SAMBOLIN: Good morning, New York City. How are you this fine morning? We can finally see you because all the fog has lifted. It looks pretty good out there.

What are the temperatures out there? Do we know? People's heads up.

BERMAN: Winterish. Wintry.

SAMBOLIN: It's cooler than yesterday.

We are minding your business this morning. Christine Romans is here talking about the fascinating report on what the world will look like in 2030.

BERMAN: Also, we have a new report at the number of women at the executive level.

ROMANS: I know. So, I'm kind of your demographic correspondent this morning.

I want to start with this big report that's put together by the 17 intelligence agencies of the United States, boiled down, and presented to the president for every four years for incoming administrations. This is the landscape of the world, and as the intelligence agencies see challenges, the opportunities, just what's happening, shift that are happening, and we are live at a time that's quite unique.

You're going to see China overtaking the U.S. as the biggest economy in the world by 2030, this report says. You're going to see a majority of the world's population out of poverty by the year 2030. You're going to see wars potentially over food and water and resources. And you're going to see probably recurring global economic crisis.

This is according to the National Intelligence Council's Global Trend 2030 Alternative World Report. Very interesting. I'm going to tweet a link and put it on Facebook.

You're going to see Asia, more dominant than any other time since the Middle Ages. No more Pax Americana. China becoming the largest economy and a big driver. You're going to see a democratization really around the work, according to this report.

Europe, Russia, China, continue their decline. And India growing very, very strongly, like we're seeing China grow today. From the report, quote, "In a tectonic shift, by 2030, Asia will have surpassed North America and Europe in terms of global power, based on GDP, population size, military spending and technological investment."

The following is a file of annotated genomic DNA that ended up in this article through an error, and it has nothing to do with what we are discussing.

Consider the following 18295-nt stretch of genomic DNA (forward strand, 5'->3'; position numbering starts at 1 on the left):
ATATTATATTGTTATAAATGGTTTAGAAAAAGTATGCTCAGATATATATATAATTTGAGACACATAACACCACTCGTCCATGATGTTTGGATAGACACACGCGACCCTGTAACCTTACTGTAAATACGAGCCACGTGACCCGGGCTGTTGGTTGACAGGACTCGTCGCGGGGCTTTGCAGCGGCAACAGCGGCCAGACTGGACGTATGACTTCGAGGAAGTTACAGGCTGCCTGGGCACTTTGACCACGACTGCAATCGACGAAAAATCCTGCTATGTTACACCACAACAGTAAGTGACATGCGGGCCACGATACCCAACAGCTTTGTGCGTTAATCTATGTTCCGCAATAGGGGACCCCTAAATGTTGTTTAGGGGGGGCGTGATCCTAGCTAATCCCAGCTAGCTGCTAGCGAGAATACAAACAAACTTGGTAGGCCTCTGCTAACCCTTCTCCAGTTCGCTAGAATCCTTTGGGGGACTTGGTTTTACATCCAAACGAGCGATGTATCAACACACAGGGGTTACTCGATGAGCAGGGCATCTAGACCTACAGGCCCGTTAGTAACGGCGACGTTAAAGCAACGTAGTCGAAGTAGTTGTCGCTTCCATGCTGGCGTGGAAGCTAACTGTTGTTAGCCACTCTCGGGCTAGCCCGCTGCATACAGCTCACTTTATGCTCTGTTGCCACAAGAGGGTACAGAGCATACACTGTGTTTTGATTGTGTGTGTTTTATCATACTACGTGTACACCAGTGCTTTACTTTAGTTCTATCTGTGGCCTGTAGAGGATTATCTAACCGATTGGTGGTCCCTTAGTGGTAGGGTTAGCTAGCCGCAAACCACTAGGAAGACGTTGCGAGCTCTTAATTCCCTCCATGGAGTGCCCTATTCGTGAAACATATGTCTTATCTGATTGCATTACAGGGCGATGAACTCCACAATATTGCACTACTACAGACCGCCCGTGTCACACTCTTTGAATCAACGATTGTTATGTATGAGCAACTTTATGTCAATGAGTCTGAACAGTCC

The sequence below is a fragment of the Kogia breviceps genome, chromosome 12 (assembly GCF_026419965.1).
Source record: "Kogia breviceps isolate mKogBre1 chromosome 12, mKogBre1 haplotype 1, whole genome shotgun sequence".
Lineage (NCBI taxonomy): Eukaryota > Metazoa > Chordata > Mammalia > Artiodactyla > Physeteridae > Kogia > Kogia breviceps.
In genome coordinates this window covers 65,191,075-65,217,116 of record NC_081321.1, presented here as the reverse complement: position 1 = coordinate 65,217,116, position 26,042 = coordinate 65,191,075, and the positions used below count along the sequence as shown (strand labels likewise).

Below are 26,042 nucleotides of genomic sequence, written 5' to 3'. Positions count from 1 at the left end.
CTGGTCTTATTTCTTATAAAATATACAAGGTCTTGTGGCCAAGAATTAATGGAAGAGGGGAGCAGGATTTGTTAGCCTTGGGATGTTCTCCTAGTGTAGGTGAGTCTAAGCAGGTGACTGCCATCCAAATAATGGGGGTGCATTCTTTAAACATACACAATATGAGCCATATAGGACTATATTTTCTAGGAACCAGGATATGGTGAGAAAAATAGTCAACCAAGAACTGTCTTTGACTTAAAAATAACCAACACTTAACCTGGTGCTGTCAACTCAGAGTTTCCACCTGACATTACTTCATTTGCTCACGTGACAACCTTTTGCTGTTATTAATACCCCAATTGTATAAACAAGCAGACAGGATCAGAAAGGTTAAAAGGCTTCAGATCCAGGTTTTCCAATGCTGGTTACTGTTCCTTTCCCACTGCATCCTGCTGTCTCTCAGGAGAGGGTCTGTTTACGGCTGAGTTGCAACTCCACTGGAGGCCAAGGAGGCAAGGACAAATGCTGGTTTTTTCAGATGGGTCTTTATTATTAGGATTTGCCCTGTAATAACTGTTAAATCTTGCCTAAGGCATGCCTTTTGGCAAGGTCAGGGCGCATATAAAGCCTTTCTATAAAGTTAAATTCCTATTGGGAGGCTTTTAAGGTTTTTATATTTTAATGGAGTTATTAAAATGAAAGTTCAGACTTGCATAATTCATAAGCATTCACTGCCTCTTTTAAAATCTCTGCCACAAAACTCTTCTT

China will probably surpass the U.S. economy, the report says, even before that.

So, what does this mean? Look when you see the short-termism happening in Washington where they are arguing about tax increases and entitlement reform and very short-term thinking overall, this is the big picture. The big picture is more change any time since the French revolution, the industrial revolution in the 18th century and happening more quickly than we have ever seen.

People more empowered, this report says. Governments having less power and no real single global leader.

Quickly about global leaders in business. A new report this morning that released -- Catalyst for us, that we're able to break for you right now.

Growth for pay and positions for women at the highest levels of corporate America, flat-lining -- flat-lining. Of the Fortune 500 executive office positions, 14 percent are women, 85 percent men. This is basically not moving.

Let's talk about the top earners -- 8.1 percent of top earners in corporate America are women, 91 percent are men.

Let's talk about board seats, women now make up 16.6 percent of board seats compared to men. That's the 7th year of no growth at all for women and board seats.

And I want to break down board seats by race for you -- 2.3 percent of women of color, 13.4 percent white women, 83 percent men. This group Catalyst has some programs they're trying to advise companies on how you can really sponsor. Not just mentor, but sponsor women in the workplace so that we can change these numbers.

I'm telling you, guys, I have been reporting this stuff -- I remember in 2000, saying the needle is barely moving on women on corporate boards. It's been my entire career basically. And we've barely moved this needle. Interesting.

SAMBOLIN: All these guys have to do is make it happen, you know? They have to make a choice.

ROMANS: It's a lot of different reasons, but folks like Catalyst and others are trying to figure. Mentor is where you help -- sponsor is like a mentor on steroids basically. And every company should be looking at how they are sponsoring women within the ranks.

SAMBOLIN: All right. Thank you, Christine.

ROMANS: You're welcome.

SAMBOLIN: Twenty-six minutes past the hour. The cameras happened to be rolling when a storm ravaged a home. It started falling apart on the spot. Coming up, the team behind the camera joins us live. We're going to get their side of the story.